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From the Chesapeake to the power brokers of the Beltway, the Mid-Atlantic Region has many assets, but world-class winter sports are not among them. The mountains of West Virginia may not be Aspen or Mammoth, but they’re the best available substitute. Located 4.5 hours from D.C., Snowshoe Mountain delivers everything you want in a ski getaway: 61 trails and a 1,500-foot vertical drop to carve by day, and a cozy village with all the apres-ski amenities, from steaming mugs of fireside cocoa to luxurious spas. If downhill skiing’s not your style, there’s also snowmobiling, tubing, cross-country skiing, and snowshoeing. And in the summer, there’s mountain biking, golf, and canoeing on Shavers Lake. The surrounding Pocahontas County is a treasure trove of natural beauty when it comes to scenic drives and hiking trails — you can even eavesdrop on galaxies far, far away at the Green Bank Observatory.
It’s neither quick nor easy to get to Snowshoe, but with scenery like this, the journey is at least half the point. The closest airport is Greenbrier Valley Airport (LWB), in Lewisburg, about 90 minutes south of town. But you may also want to check flights into Yeager Airport (CRW), in Charleston, West Virginia, about a 3-hour drive west. Whichever you choose, be sure to rent a car and enjoy the view as you’re traveling to your ski rental. Consider a detour on the Highland Scenic Highway through the Monongahela National Forest to peep fall foliage, spring wildflowers, log cabins, and mountain streams.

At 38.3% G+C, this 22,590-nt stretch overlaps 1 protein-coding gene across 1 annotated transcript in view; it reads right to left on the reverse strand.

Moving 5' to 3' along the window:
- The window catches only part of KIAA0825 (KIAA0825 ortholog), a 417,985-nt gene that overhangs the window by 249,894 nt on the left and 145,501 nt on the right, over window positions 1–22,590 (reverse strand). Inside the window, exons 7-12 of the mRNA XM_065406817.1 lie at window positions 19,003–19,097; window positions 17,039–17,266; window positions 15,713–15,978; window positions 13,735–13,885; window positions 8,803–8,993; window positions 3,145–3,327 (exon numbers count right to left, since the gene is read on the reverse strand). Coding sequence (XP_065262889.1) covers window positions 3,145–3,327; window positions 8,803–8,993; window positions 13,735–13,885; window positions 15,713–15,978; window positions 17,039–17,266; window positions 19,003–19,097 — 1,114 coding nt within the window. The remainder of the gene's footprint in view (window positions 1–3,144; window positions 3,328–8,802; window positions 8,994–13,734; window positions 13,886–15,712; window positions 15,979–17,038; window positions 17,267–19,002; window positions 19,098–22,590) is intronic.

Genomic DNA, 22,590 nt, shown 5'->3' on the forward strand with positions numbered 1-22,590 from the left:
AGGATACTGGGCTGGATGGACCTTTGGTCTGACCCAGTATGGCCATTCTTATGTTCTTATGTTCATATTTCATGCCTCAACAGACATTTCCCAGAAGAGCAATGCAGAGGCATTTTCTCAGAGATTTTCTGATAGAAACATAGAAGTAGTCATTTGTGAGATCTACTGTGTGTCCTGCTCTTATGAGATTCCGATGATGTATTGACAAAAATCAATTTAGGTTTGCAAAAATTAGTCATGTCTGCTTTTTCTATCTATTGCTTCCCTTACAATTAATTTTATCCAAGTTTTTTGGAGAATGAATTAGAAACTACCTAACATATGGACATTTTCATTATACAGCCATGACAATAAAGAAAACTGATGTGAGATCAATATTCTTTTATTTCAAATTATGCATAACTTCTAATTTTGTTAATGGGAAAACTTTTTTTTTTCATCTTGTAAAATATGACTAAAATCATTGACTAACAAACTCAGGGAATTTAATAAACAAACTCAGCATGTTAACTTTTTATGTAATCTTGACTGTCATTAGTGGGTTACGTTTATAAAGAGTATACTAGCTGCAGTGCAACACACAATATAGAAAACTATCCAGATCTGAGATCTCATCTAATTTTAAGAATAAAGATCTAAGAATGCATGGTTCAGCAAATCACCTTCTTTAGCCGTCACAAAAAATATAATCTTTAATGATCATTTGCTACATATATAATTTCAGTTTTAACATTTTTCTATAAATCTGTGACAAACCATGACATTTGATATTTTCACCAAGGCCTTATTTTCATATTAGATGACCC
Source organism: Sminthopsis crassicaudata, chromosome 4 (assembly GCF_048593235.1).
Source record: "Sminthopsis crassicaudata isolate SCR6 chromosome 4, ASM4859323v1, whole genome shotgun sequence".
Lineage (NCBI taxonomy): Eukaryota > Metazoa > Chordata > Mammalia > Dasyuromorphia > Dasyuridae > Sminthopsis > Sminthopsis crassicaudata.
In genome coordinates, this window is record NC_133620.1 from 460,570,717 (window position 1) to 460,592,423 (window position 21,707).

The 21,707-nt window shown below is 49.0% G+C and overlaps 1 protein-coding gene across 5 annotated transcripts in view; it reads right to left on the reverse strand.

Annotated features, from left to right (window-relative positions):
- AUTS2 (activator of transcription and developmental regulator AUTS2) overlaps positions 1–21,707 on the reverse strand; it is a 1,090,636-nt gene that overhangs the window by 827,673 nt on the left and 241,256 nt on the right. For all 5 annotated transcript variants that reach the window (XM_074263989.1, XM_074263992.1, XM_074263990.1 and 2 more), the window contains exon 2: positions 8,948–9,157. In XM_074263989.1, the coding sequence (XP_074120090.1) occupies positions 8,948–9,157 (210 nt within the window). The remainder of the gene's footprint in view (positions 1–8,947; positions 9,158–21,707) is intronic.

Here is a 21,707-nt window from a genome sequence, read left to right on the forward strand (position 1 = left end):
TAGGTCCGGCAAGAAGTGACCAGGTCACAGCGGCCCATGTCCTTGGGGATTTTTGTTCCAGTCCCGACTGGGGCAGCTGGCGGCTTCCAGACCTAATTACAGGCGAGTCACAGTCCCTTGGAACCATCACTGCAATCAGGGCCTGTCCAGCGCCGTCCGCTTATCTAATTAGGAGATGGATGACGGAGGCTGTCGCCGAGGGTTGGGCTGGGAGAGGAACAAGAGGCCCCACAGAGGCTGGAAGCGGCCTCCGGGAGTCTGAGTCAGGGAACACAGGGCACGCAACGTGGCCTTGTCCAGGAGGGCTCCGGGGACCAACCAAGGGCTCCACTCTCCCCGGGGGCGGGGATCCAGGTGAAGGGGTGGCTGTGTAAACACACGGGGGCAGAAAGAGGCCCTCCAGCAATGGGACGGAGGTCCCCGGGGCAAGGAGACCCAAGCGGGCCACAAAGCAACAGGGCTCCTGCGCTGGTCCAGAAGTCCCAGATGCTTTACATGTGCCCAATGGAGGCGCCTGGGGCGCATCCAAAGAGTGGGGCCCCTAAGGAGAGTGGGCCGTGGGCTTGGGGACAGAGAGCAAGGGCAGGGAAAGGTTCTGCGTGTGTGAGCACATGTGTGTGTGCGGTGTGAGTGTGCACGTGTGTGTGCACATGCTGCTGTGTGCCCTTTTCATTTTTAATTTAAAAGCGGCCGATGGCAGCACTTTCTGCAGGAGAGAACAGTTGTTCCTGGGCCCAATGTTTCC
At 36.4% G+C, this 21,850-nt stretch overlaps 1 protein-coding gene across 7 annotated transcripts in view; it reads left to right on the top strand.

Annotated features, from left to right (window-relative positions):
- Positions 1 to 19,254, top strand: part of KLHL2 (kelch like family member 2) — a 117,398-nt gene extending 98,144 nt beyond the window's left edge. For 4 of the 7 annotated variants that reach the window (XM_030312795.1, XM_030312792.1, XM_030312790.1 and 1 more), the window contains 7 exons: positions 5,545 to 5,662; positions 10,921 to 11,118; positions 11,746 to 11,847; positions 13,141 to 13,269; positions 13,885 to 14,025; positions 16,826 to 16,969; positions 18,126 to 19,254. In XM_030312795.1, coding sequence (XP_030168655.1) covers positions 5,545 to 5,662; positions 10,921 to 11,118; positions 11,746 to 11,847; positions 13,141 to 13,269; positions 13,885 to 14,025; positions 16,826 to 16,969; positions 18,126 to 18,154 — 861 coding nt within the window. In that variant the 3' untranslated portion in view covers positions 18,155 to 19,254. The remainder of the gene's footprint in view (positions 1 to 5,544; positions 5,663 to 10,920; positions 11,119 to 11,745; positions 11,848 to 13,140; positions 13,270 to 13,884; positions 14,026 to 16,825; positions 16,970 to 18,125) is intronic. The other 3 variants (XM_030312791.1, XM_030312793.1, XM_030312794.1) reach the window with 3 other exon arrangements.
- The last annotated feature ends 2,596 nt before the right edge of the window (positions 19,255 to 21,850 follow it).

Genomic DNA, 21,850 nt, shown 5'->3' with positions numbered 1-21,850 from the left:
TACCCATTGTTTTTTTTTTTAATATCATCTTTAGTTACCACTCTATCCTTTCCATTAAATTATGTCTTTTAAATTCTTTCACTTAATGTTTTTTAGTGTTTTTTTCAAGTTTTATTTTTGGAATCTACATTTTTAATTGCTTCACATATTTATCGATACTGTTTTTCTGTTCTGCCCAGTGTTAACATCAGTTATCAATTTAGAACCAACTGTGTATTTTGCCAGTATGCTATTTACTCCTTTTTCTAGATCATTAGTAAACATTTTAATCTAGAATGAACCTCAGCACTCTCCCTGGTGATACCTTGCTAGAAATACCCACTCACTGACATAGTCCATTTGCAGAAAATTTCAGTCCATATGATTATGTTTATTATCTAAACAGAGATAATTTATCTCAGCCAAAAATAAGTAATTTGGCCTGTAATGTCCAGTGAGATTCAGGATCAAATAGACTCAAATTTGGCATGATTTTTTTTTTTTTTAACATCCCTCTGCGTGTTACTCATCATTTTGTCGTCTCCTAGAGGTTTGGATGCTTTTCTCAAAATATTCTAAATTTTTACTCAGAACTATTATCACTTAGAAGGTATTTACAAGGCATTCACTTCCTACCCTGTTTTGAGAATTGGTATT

As the name implies, winter in Snowshoe is all about the snow — of which it gets its fair share. Now, we’re not talking Rocky Mountains-level powder dumps, but you can expect a respectable 180 inches of snowfall at the summit over the course of the winter (December to March). Summers are warm and pleasant, with temperatures in the 70s Fahrenheit, and spring and fall call for jackets and scarves. Rain is always a possibility, so don’t forget an umbrella.
Twenty minutes east of Snowshoe, the Cass Scenic Railroad State Park is a throwback to the turn of the 20th century, when the railroad first came to town and steam engines carried lumber from Bald Knob, West Virginia’s highest peak. The 11-mile track and its century-old locomotive are still functional, but these days they’re used to ferry tourists, not spruce, through the mountains.
From mid-April to mid-October, you can take a cruise along the Highland Scenic Highway and wind up at the 750-acre Cranberry Glades Botanical Area, home to the largest concentration of cranberry bogs in the state and the strange carnivorous plants that grow in them. Visit the Nature Center to learn more about this fascinating ecosystem and arrange a guided tour of the bogs.
Up here in the mountains of West Virginia, scientists are listening. Using a massive radio telescope the size of two football fields, they try to detect signals so faint that all other frequencies across the vast 13,000-square-mile National Radio Quiet Zone must be silenced in order to hear them. Some nearby residents can’t even use wi-fi or own microwaves. This silence has allowed for the discovery of pulsars, neutron stars, and other space phenomena. Here on earth, visitors can take a self-guided walking tour and explore its network of bike trails.